Elizabeth Roberts is a NYC designer, who renovated a beautiful Brooklyn brownstone in Clinton Hill. I recently saw the home published, and was immediately taken back to the spirit of place, and to the wonderful years I lived in the hood. It seems Elizabeth and I share a design philosophy and approach. Her home is an exercise in simplicity and restraint. Absence of color, with the exception of that present in functional objects found in their inherent texture and pattern. The space is white and bright, with depth and contrast grounding the environment with deep chocolate oak floors. The furnishings are modern with clean lines, yet there is respect for the historic qualities and embellishment of the architecture of the built space. The fireplace surround, and beautiful millwork, such as the front entry door, are a beautiful example of how historic detail as a backdrop to modern furnishings can create a rich and eclectic environment.
“The Clinton Hill Residence is an Italianate brownstone located in Brooklyn, NY. The building was constructed in 1866. Today the 5 story building is broken into a 2-family residence – with a 2 bedroom rental unit at the garden level and a 6 bedroom single-family residence occupying the top 4 floors. Before the renovation the house was in a state of disrepair and had been converted into a 6-kitchen SRO. The only remaining historic detail was the original wood staircase, several marble mantles, parquet oak floors and some of the original plaster ceiling molding. During the renovation the house was completely transformed with 4.5 new bathrooms and 2 new kitchens in locations where bathrooms and kitchens did not previously exist. The mechanicals of the building were replaced and the house now has a high-efficiency gas boiler supplying radiator heat throughout the house”. elizabethroberts.com
Thank you Elizabeth, for this breath of fresh air.
All images courtesy of the designer’s website.
Dekalb market opened on July 23rd in downtown Brooklyn. This is right up my alley. An expression of community, without pretense. Each vendor space is set up in a repurposed shipping container. Currently, there are 22 local companies, including cafes restaurants, retail outlets, as well as a Brooklyn community based internet radio station. This venture supports a spirit of entrepreneurship, creating opportunity for independent start-ups to share their wares. It creates a place for gathering in the neighborhood, on a previously vacant lot. The simplicity of form and non permanence of the shipping container shell, offers shelter and security for its contents, yet communicates a sense of freedom from the expected. The way I see it, this important architectural solution opens the eyes and minds of visitors to look within for the meaning of their visit, rich with creativity and passion for the artists craft.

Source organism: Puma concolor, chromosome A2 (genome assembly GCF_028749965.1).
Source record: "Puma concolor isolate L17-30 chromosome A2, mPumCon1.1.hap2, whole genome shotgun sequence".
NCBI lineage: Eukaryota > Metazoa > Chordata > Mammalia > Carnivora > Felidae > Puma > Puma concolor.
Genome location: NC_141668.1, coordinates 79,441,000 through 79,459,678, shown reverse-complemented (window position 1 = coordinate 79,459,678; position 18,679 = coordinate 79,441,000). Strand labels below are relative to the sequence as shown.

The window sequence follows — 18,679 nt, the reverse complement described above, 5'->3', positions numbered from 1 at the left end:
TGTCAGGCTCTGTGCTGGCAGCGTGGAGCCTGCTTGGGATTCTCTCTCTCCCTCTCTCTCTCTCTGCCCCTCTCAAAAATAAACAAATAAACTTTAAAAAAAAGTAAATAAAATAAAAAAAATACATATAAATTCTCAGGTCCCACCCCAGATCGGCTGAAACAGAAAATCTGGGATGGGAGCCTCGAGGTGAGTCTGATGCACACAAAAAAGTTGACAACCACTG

Dekalb Market is a joint venture of Urban Space, and Youngwoo & Associates. “On the former site of the Albee Square shopping center between Willoughby and Fulton Streets, the containers are stacked two-high to form a gateway, and they drop to one story along the perimeter of the one-acre lot, which also accommodates a temporary weekend fair. The container vendors include a diverse mix of established and start-up companies, like Robicelli’s cupcakes and Cuzin’s Duzin doughnuts. The vendors each leased their new hubs for one year and could individualize the container interiors”. the architects newspaper This concept is based on Urban Space markets in England, and more are planned for the U.S. Looking forward to it!